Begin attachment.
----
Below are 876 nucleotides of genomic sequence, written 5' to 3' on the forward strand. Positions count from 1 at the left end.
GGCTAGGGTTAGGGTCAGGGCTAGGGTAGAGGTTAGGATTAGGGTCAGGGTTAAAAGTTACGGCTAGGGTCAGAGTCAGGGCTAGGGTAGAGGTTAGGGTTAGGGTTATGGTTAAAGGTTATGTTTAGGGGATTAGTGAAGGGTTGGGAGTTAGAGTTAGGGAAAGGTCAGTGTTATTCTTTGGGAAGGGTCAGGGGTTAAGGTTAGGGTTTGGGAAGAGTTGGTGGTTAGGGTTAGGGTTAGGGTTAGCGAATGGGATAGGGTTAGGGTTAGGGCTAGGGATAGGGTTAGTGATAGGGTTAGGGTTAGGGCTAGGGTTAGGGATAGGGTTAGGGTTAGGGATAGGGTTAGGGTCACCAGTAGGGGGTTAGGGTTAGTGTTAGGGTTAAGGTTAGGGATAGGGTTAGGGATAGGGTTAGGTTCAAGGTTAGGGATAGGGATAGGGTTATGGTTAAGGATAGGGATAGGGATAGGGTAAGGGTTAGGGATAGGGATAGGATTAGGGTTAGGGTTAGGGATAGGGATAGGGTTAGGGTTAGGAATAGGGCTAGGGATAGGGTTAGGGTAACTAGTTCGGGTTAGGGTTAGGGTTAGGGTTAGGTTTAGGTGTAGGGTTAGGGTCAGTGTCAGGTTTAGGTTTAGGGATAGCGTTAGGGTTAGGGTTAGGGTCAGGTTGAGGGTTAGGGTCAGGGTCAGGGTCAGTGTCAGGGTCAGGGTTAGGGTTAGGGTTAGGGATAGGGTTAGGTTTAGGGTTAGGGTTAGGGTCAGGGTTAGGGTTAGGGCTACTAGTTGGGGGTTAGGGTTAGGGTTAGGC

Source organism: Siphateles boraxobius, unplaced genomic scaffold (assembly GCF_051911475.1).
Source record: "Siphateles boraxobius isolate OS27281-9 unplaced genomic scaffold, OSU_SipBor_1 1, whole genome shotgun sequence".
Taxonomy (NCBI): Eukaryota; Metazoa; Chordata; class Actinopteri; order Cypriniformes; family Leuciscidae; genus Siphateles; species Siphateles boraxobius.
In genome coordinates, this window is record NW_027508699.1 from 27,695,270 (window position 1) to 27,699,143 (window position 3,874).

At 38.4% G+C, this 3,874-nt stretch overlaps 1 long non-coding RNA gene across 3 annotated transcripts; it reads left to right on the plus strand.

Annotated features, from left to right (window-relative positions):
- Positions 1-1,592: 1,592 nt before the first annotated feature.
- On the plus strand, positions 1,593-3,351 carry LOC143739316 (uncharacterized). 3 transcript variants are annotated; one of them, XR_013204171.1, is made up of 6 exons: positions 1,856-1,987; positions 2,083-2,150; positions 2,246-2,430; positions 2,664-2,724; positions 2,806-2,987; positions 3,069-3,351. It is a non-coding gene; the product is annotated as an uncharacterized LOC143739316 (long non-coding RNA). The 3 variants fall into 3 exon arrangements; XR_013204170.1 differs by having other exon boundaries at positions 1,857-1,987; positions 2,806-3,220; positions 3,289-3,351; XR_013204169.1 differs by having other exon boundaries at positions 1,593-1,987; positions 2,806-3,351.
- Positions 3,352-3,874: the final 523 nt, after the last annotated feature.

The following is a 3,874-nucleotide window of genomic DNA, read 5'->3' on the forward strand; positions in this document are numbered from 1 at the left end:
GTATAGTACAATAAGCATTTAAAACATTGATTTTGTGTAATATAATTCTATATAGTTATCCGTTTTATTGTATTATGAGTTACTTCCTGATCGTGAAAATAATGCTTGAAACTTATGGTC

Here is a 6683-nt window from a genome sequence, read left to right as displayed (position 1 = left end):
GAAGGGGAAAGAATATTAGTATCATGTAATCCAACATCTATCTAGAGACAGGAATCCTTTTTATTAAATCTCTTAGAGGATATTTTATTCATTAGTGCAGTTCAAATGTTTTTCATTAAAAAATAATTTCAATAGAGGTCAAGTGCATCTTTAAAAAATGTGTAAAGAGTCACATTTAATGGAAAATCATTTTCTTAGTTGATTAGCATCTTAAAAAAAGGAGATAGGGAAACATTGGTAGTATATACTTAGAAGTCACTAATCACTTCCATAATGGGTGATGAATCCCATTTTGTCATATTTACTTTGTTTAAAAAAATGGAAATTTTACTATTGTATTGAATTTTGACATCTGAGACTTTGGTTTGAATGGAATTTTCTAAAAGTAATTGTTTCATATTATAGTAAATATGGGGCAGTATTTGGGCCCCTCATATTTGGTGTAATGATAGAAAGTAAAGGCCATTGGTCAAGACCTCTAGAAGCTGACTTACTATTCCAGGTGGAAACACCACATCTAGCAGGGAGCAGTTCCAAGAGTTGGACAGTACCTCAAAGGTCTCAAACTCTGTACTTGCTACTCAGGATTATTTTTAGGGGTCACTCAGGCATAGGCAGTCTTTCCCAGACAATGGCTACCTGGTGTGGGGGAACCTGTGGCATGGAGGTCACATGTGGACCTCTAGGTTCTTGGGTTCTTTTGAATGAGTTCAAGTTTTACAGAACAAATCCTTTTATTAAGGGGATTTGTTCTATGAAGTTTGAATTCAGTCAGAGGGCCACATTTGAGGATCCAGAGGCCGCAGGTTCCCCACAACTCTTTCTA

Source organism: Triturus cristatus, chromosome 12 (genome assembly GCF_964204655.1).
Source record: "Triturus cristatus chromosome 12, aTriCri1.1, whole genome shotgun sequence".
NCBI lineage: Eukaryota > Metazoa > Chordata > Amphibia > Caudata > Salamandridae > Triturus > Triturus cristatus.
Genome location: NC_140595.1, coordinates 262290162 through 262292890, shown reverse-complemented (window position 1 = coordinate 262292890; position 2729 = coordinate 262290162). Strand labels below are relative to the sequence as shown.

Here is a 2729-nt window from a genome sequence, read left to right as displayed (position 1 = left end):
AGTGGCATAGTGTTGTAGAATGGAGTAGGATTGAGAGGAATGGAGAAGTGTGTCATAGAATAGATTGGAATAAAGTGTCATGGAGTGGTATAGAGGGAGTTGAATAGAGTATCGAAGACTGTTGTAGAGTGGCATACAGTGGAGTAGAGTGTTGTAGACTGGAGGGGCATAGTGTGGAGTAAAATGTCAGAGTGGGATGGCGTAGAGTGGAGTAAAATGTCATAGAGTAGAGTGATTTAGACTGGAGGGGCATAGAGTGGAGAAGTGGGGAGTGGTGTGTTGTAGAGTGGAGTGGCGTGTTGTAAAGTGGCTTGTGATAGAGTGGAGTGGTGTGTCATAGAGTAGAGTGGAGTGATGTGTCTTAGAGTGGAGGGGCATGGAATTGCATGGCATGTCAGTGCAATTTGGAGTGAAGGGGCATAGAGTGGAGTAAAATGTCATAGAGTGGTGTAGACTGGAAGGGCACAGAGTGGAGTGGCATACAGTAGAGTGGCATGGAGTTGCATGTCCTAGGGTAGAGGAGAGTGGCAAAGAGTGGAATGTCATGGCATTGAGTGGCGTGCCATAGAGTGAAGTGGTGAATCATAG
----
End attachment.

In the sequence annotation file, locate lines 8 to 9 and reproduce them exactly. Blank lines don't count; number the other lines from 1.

Annotated features, from left to right (window-relative positions):
- Positions 1-1,592: 1,592 nt before the first annotated feature.